Managing Underperforming Employees during Coronavirus
Updated: Jul 3, 2020
Before the advent of the coronavirus pandemic, many managers were reluctant to fully embrace remote working because of fears about productivity. However, with the introduction of social distancing rules and the government-mandated lockdown, the majority of workforces are now compelled to work from home. For many employees, the experience is a positive one, with productivity not an issue, but some managers are becoming aware of underperformance issues amongst their workforce. If this is something that you are having to cope with, what steps can you take to resolve the issue?
rradar employment solicitor Heather Jefferson examines your options.
How to tell if an employee is underperforming
One of the first things that will need to be considered is how you can effectively access information about an employee’s performance. For example, have you spotted that the employee is taking liberties with the use of social media or have you been unable to reach them when needed? You should ensure you have procedures in place for monitoring an employee’s performance before taking any potential action against them. This may include monitoring the following criteria (depending on the role that the employee is carrying out, other criteria may be applicable):
how many emails the worker is sending;
the number of phone calls they make;
their financial performance;
whether they have met their targets or output;
how able they are to meet deadlines.
If you are not able to monitor an employee by any of these criteria, there is an alternative method you could use. This involves providing employees with a reward of further home working in future ‘non-crisis’ times if this period goes well. You may want to suggest that there may be a business case for remote working, but it must show that employees are productive during this period, so you place the responsibility back on the employee to improve.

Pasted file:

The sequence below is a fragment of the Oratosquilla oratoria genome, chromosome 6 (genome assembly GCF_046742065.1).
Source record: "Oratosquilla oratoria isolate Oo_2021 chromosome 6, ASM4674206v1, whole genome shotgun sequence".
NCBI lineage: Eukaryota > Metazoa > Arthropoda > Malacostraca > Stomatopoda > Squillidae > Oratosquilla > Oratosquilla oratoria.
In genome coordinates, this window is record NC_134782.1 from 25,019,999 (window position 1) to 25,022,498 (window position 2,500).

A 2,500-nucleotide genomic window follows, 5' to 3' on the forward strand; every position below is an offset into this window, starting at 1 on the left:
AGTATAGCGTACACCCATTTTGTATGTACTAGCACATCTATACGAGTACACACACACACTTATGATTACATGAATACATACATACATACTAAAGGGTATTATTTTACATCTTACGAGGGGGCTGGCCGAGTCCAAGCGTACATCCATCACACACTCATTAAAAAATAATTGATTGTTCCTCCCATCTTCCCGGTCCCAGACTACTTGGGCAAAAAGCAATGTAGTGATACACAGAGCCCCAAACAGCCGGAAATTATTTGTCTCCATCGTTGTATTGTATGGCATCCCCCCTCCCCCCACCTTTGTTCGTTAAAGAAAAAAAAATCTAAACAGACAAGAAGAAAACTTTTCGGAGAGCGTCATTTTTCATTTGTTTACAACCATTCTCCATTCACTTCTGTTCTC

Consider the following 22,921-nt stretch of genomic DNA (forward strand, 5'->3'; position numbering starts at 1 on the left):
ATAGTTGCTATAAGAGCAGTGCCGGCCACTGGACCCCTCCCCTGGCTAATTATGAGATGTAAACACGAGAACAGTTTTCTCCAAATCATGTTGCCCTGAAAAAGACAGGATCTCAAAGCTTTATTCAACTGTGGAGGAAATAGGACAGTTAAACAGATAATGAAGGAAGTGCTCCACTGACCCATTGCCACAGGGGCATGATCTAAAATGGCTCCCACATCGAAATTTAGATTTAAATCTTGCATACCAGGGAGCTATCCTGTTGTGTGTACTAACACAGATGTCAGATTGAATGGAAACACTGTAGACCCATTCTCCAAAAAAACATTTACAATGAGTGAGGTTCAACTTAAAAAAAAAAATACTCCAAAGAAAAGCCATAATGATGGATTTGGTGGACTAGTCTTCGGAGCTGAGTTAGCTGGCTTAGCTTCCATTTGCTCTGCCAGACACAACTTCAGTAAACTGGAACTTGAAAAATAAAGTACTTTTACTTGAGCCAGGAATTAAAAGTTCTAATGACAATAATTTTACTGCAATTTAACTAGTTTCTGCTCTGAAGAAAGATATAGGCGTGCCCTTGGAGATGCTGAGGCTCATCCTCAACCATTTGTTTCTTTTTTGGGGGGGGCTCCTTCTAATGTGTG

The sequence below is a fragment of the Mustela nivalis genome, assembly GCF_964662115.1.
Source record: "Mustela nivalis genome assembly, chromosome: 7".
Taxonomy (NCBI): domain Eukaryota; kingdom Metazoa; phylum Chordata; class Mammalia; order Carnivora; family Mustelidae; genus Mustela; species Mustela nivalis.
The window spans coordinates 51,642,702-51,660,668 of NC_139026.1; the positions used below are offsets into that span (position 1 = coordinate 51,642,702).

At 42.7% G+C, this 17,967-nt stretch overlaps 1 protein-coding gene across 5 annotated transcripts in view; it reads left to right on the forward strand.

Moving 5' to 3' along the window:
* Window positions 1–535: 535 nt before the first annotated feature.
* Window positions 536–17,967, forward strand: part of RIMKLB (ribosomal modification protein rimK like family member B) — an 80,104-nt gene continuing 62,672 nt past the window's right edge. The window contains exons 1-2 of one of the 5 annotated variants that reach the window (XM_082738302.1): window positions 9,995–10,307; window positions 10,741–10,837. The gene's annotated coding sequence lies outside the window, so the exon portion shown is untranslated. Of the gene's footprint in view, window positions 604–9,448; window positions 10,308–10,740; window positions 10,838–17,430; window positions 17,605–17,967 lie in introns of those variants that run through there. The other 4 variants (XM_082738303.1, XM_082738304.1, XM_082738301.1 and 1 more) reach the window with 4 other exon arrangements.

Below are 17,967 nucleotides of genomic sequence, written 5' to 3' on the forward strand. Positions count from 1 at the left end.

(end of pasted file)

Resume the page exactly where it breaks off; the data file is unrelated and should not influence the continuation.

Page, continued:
If you suspect an employee is underperforming, you need to ensure you have sufficient evidence to prove your suspicions before proceeding further. Once you have established a concern is legitimate and genuine, you can then consider what course of action you should take.
How should you address these concerns with the employee?
It is important to remember that these are difficult times for employees as well as businesses, and a decrease in productivity could be linked to mental health problems caused by, or exacerbated by, home working. The focus should be on assisting the employee, and a more positive approach will almost always give better results than a negative one.
Your approach should include the following:
1. Start with a conversation to find out what may be causing the decreased productivity.
2. Ask the employee if they are finding things difficult.
3. Consider whether there could be any distractions at home, such as childcare.
4. Offer to help the employee and be supportive.
5. Be careful not to use a heavy-handed or distrustful approach as this could have a damaging effect on staff morale and engagement.
6. Place trust in the employees to manage their own workloads.
If you still have concerns with an employee’s performance after adopting a positive approach and there are further signs of decreased productivity/underperformance, then you could consider whether formal disciplinary action should be taken. In that instance, you should treat the situation like any other disciplinary proceeding by following the ACAS Code of Conduct and relevant guidelines.
Looking for more advice or guidance on this matter, or any other business-related issue?
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